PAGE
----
We Are Industrializing Our Minds
The internet flattens our intelligence into artificial intelligence. At least if you believe what Nicholas Carr has to say. He sat down with Florian Guckelsberger to talk about the effects of the internet on our brain and the cultural developments that loom ahead.
“The Shallows – What the Internet is Doing to Our Brains”, was published by Karl Blessing in 2010.
This article is very meaningful.In Vietnam, my homeland, the development of information technology is very powerful and the percentage who understand and work with it daily also increased dramatically. with Nicholas Carr
Nicholas Carr achieved worldwide attention for his article “Is Google Making Us Stupid?”. He studied English and American Literature at Harvard University, and later served as the Executive Director of the Harvard Business Review. His latest book “The Shallows – What the Internet is Doing to Our Brains”, was published by Karl Blessing in 2010.
The European: Mr Carr, when was the last time you read a book?
Carr: I just finished reading Douglas Coupland’s new biography of Marshall McLuhan.
The European: You state that the internet undermines our ability to understand complex information because our brain is flooded with too much information at once. If true, what would that do to our understanding of culture and society in the long term?
Carr: I think it’s part of a shift away from reflective thinking and toward short-term utilitarian thinking. Because the source of much of what we value most about culture, whether in art, literature, science, or even politics, is reflective and deeply attentive thinking, I think in the long run we’re likely to see a more superficial, less interesting culture. Some would say there’s evidence of that already.
The European: What kind of human being would be the product of the development you described, if it is not regulated?
Carr: I think it would be a human being with a more industrialized mind — engaged in perpetual problem-solving and data processing, always seeking efficiency, avoiding more open-ended thought. This human being will distrust contemplation and solitude, seeing them as states of low productivity.
The European: One benefit of the internet compared to a plain text (e.g. book), is the contextual linking of information (through hyperlinks). Doesn’t that give the reader a deeper understanding of complex relationships?
Carr: It can, though it can also promote more cursory reading and more distracted thinking. Studies on hypertext suggest that links actually impede comprehension by interrupting the reader’s concentration. It’s important to remember that there have always been “links” in writing and thinking, though they used to take the form of allusions and citations.
The European: Could it be that a second or third generation of humans through some evolutionary modulation would perhaps be able to handle both – deep reading and efficient usage of the internet?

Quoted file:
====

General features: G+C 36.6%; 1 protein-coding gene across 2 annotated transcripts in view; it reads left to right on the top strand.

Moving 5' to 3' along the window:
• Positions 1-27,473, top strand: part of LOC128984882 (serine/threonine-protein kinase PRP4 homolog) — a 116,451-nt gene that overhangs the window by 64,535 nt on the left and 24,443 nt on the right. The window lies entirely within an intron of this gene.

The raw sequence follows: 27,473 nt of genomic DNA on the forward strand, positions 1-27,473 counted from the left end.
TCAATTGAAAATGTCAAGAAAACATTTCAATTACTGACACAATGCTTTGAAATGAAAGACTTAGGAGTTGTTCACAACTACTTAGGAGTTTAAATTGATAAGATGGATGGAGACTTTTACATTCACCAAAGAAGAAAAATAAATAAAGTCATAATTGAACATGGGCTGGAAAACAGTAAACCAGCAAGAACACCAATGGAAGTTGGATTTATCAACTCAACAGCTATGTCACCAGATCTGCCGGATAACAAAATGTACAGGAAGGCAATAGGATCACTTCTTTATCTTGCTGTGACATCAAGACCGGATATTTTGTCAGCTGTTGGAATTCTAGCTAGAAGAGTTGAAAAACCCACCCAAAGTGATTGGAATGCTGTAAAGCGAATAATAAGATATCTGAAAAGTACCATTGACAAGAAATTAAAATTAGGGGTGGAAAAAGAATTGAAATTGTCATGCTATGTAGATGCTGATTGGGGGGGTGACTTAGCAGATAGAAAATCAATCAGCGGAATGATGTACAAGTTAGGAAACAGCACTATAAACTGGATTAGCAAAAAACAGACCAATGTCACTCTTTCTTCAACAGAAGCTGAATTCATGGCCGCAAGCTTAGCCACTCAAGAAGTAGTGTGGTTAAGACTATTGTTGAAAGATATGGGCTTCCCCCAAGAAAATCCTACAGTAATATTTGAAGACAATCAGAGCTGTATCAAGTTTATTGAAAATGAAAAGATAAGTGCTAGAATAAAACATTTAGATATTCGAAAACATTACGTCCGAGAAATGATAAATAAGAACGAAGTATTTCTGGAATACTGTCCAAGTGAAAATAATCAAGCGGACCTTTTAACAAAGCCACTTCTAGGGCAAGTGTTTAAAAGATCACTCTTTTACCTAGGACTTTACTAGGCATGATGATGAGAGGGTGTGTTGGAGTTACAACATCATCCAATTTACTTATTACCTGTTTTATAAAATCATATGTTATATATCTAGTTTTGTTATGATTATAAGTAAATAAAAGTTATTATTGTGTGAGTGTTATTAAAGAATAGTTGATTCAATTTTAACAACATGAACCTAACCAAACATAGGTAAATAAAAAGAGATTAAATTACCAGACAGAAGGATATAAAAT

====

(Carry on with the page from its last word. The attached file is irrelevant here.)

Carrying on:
Carr: Surely not simultaneously. Genetic evolution plays out over very long time scales, and is difficult to predict. What we’re more likely to see over the next few generations is the adaptation of our brains to be more adept at processing simultaneous and rapidly changing visual cues and less adept at the kind of prolonged attention required for deep reading.
The European: In your book, you come to the conclusion that “as we come to rely on computers to mediate our understanding of the world, it is our own intelligence that flattens into artificial intelligence” and that by “outsourcing memory, culture withers”. What do you mean by that?
Carr: Those are two different points. I think there’s evidence that, as we come to automate intimate thought processes and social processes with software, we lose some of the personal depth and distinctiveness that has long characterized a vibrant intellectual life. Following algorithms tends to flatten our thoughts and emotions, making us, in a way, more machine-like. As to memory, there seems to be a growing belief that, thanks to the web, we no longer have to memorize much information. We just need to Google it. The problem there is that our most creative and conceptual thinking often emerges from the complexity of the connections among the memories stored in our minds. Biological memory is the seat of the unique self as well as the foundation of a rich culture. If we outsource our memory to external databases, we begin to destroy that foundation.
The European: On the other hand, isn`t it be possible, that culture gets more complex via the internet by sharing ideas and visions instantly?
Carr: I suppose it’s possible, though I don’t see much evidence of it. There seems to be a tension between the instantaneous and the deep.
The European: When talking about risks and benefits of the internet, several experts see a threat through monopolized knowledge: Google could become a tyrant whose power is based on information mining. Do you agree?
Carr: I think there is certainly a risk there. The question is, will we embrace the tyrant or fight it? So far, we seem to be more inclined to embrace it.
The European: You confess, that you couldn`t stay abstinent from the internet, or even use it way more sensically. If even you couldn’t do so, how should your readers be able to?
Carr: Maybe they will be stronger and more courageous than I am.